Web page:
The Petofi Literary Museum in Budapest used ThingLink to create an interactive schools museum tour, which quickly expanded into a collaborative virtual schools visit to the six major national collections in Budapest.
Photo credit: State of Maine
Kristen Muszynski is the director of communications at the Department of the Secretary of State in Maine. Some time ago her colleague Tammy Marks, director of the Maine State Archives, started advocating for investing time and money in new technologies to showcase the archives’ holdings.
ThingLink has been selected as one of the two winners of the 2018 UNESCO King Hamad Bin Isa-Al Khalifa Prize for the use of ICT in Education. The Prize awards individuals and organizations that are carrying out outstanding projects leveraging new technologies to expand educational and lifelong learning opportunities. The laureates of the Prize receive international recognition as an innovative example of the use of ICT in education worldwide, as well as a diploma and a monetary award of USD 25,000.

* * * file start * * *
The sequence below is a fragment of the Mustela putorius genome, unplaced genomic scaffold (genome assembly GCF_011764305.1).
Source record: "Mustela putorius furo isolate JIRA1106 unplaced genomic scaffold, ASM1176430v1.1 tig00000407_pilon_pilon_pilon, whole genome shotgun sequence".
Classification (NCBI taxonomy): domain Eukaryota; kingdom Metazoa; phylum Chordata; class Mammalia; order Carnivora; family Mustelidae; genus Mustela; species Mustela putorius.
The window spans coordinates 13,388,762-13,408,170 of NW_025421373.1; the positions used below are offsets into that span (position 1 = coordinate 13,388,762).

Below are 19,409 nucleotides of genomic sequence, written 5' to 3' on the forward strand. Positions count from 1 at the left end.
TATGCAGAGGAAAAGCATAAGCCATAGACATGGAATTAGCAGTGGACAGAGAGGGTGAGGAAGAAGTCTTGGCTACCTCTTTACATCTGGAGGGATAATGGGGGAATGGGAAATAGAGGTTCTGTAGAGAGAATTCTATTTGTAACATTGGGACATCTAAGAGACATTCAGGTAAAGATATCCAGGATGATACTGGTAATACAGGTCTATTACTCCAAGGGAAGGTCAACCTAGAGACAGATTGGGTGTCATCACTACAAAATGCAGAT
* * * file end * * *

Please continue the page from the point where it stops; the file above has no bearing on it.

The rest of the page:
Some weeks ago we got a note from Leonardo Coelho, a journalist and a student at the Federal University of Rio de Janeiro. After the devastating fire that destroyed the National Museum of Rio de Janeiro, Leonardo had started working on a project that developed new ways for people to remember and share memories of the museum they loved. To us, Leonardo’s initiative struck as a truly wonderful example of how 360 media and immersive publishing can support cultural preservation, and we wanted to take a moment to share Leonardo’s story with you.